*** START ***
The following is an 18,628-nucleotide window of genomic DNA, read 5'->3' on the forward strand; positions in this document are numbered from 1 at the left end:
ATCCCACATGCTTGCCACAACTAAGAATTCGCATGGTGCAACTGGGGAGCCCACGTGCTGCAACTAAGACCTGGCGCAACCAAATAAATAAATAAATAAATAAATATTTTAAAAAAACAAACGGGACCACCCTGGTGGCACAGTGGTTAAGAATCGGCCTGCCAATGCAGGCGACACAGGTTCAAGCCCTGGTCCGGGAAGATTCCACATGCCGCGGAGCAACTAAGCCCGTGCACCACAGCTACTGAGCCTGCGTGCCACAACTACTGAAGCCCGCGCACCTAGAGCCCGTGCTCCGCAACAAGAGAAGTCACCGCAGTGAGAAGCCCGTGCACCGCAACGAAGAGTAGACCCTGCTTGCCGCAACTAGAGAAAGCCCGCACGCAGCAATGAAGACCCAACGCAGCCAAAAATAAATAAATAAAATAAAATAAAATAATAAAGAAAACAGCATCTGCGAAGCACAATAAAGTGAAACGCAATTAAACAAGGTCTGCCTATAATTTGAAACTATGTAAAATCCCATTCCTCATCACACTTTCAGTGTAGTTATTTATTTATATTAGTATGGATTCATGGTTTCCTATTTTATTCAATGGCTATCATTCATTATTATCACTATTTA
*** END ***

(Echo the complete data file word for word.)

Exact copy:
The following is an 18,628-nucleotide window of genomic DNA, read 5'->3' on the forward strand; positions in this document are numbered from 1 at the left end:
ATCCCACATGCTTGCCACAACTAAGAATTCGCATGGTGCAACTGGGGAGCCCACGTGCTGCAACTAAGACCTGGCGCAACCAAATAAATAAATAAATAAATAAATATTTTAAAAAAACAAACGGGACCACCCTGGTGGCACAGTGGTTAAGAATCGGCCTGCCAATGCAGGCGACACAGGTTCAAGCCCTGGTCCGGGAAGATTCCACATGCCGCGGAGCAACTAAGCCCGTGCACCACAGCTACTGAGCCTGCGTGCCACAACTACTGAAGCCCGCGCACCTAGAGCCCGTGCTCCGCAACAAGAGAAGTCACCGCAGTGAGAAGCCCGTGCACCGCAACGAAGAGTAGACCCTGCTTGCCGCAACTAGAGAAAGCCCGCACGCAGCAATGAAGACCCAACGCAGCCAAAAATAAATAAATAAAATAAAATAAAATAATAAAGAAAACAGCATCTGCGAAGCACAATAAAGTGAAACGCAATTAAACAAGGTCTGCCTATAATTTGAAACTATGTAAAATCCCATTCCTCATCACACTTTCAGTGTAGTTATTTATTTATATTAGTATGGATTCATGGTTTCCTATTTTATTCAATGGCTATCATTCATTATTATCACTATTTA